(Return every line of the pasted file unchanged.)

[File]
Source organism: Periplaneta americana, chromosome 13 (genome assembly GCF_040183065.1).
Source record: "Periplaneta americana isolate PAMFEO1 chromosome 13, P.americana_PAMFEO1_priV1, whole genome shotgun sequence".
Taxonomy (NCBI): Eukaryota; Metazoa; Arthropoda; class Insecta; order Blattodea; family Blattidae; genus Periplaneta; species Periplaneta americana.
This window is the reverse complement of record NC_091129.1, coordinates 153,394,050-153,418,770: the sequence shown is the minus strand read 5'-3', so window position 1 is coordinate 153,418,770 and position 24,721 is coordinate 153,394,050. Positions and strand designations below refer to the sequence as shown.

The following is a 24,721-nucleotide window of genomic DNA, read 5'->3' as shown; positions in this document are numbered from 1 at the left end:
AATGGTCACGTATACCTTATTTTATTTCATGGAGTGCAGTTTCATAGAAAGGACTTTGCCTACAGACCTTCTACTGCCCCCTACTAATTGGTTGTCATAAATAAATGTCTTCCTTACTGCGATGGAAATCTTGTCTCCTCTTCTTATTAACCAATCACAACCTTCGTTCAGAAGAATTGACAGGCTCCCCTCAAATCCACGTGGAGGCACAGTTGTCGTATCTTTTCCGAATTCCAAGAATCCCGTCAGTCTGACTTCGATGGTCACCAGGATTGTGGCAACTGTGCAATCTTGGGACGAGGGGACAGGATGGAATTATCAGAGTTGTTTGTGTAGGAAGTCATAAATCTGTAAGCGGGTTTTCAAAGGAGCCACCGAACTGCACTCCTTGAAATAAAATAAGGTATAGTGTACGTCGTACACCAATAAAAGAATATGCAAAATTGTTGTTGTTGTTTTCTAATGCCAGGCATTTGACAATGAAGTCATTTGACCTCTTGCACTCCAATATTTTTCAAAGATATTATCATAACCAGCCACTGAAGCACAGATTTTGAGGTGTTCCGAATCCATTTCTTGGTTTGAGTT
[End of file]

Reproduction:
Source organism: Periplaneta americana, chromosome 13 (genome assembly GCF_040183065.1).
Source record: "Periplaneta americana isolate PAMFEO1 chromosome 13, P.americana_PAMFEO1_priV1, whole genome shotgun sequence".
Taxonomy (NCBI): Eukaryota; Metazoa; Arthropoda; class Insecta; order Blattodea; family Blattidae; genus Periplaneta; species Periplaneta americana.
This window is the reverse complement of record NC_091129.1, coordinates 153,394,050-153,418,770: the sequence shown is the minus strand read 5'-3', so window position 1 is coordinate 153,418,770 and position 24,721 is coordinate 153,394,050. Positions and strand designations below refer to the sequence as shown.

The following is a 24,721-nucleotide window of genomic DNA, read 5'->3' as shown; positions in this document are numbered from 1 at the left end:
AATGGTCACGTATACCTTATTTTATTTCATGGAGTGCAGTTTCATAGAAAGGACTTTGCCTACAGACCTTCTACTGCCCCCTACTAATTGGTTGTCATAAATAAATGTCTTCCTTACTGCGATGGAAATCTTGTCTCCTCTTCTTATTAACCAATCACAACCTTCGTTCAGAAGAATTGACAGGCTCCCCTCAAATCCACGTGGAGGCACAGTTGTCGTATCTTTTCCGAATTCCAAGAATCCCGTCAGTCTGACTTCGATGGTCACCAGGATTGTGGCAACTGTGCAATCTTGGGACGAGGGGACAGGATGGAATTATCAGAGTTGTTTGTGTAGGAAGTCATAAATCTGTAAGCGGGTTTTCAAAGGAGCCACCGAACTGCACTCCTTGAAATAAAATAAGGTATAGTGTACGTCGTACACCAATAAAAGAATATGCAAAATTGTTGTTGTTGTTTTCTAATGCCAGGCATTTGACAATGAAGTCATTTGACCTCTTGCACTCCAATATTTTTCAAAGATATTATCATAACCAGCCACTGAAGCACAGATTTTGAGGTGTTCCGAATCCATTTCTTGGTTTGAGTT